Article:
Several protests have been held in cities across Pakistan, including Karachi and Multan, hours after mobs ransacked a Christian neighbourhood in Lahore and torched dozens of homes.
Mobs on Saturday caused widespread damage in the eastern Pakistani city after hearing reports that a Christian man had committed blasphemy against the Prophet Muhammad, according to a police officer.
The group of Christians in Karachi said the Punjab government should have given the Christian community more protection in Lahore following the allegations of blasphemy.
"It's very very sad and that's why I want to appeal to the government; please look into the matter and see also that the people who are affected, their properties are burnt," Father Peter John, from the Saint Patrick Church in Karachi, said.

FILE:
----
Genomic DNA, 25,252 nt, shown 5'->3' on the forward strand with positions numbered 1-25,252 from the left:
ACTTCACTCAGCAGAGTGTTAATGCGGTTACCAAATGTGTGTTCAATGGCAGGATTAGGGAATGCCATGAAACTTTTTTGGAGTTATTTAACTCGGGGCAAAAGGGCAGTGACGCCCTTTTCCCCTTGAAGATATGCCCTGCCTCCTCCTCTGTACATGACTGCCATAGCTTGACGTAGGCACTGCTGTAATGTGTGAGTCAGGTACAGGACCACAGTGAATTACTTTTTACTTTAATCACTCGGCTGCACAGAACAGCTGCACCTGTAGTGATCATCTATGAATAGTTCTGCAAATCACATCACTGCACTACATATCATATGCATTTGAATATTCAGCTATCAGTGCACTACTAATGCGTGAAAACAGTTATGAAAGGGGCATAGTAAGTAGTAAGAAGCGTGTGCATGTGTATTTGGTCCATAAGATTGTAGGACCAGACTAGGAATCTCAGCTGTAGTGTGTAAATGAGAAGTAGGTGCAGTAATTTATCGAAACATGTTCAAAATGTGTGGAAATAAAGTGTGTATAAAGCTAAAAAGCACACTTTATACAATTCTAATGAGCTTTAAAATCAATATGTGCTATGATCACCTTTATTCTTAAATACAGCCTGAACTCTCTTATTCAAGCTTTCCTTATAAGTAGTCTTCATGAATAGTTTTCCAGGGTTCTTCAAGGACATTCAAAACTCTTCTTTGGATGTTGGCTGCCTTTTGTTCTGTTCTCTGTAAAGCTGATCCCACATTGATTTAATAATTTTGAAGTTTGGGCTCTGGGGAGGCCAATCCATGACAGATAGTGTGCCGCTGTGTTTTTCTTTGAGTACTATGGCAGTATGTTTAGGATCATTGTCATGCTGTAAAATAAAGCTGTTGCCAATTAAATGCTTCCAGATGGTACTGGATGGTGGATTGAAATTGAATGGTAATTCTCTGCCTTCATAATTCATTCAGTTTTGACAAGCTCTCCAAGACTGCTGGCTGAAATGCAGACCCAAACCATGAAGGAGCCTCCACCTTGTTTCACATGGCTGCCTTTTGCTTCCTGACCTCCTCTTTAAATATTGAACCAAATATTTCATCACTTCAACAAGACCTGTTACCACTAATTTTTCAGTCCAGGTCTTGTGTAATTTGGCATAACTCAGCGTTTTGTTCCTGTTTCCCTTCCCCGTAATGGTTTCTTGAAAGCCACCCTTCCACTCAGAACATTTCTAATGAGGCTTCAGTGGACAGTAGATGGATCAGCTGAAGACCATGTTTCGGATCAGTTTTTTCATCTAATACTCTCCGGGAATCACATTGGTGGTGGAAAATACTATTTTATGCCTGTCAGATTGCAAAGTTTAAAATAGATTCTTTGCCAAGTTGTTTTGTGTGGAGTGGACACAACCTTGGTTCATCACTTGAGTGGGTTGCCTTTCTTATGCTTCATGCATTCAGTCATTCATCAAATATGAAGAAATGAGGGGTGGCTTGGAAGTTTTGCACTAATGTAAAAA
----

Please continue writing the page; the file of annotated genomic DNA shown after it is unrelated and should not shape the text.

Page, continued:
"They should also get some sort of compensation."
Blasphemy is a serious crime in Pakistan that can carry the death penalty, but sometimes outraged residents exact their own retribution for perceived insults of the prophet.
On Friday night, a large crowd from a nearby mosque went to the home of the Christian man in Lahore accused of insulting the prophet, and police took the man into custody to try to pacify the crowd.
Fearing for their safety, hundreds of Christian families fled the area overnight.
Police said the mob returned on Saturday and began ransacking Christian homes and setting them ablaze.
The police spokesperson said no one in the Christian community was hurt, but several policemen were injured when they were hit with stones as they tried to keep the crowd from storming the area.
Pakistan is overwhelmingly Sunni Muslim, with Christians making up around two percent of the population.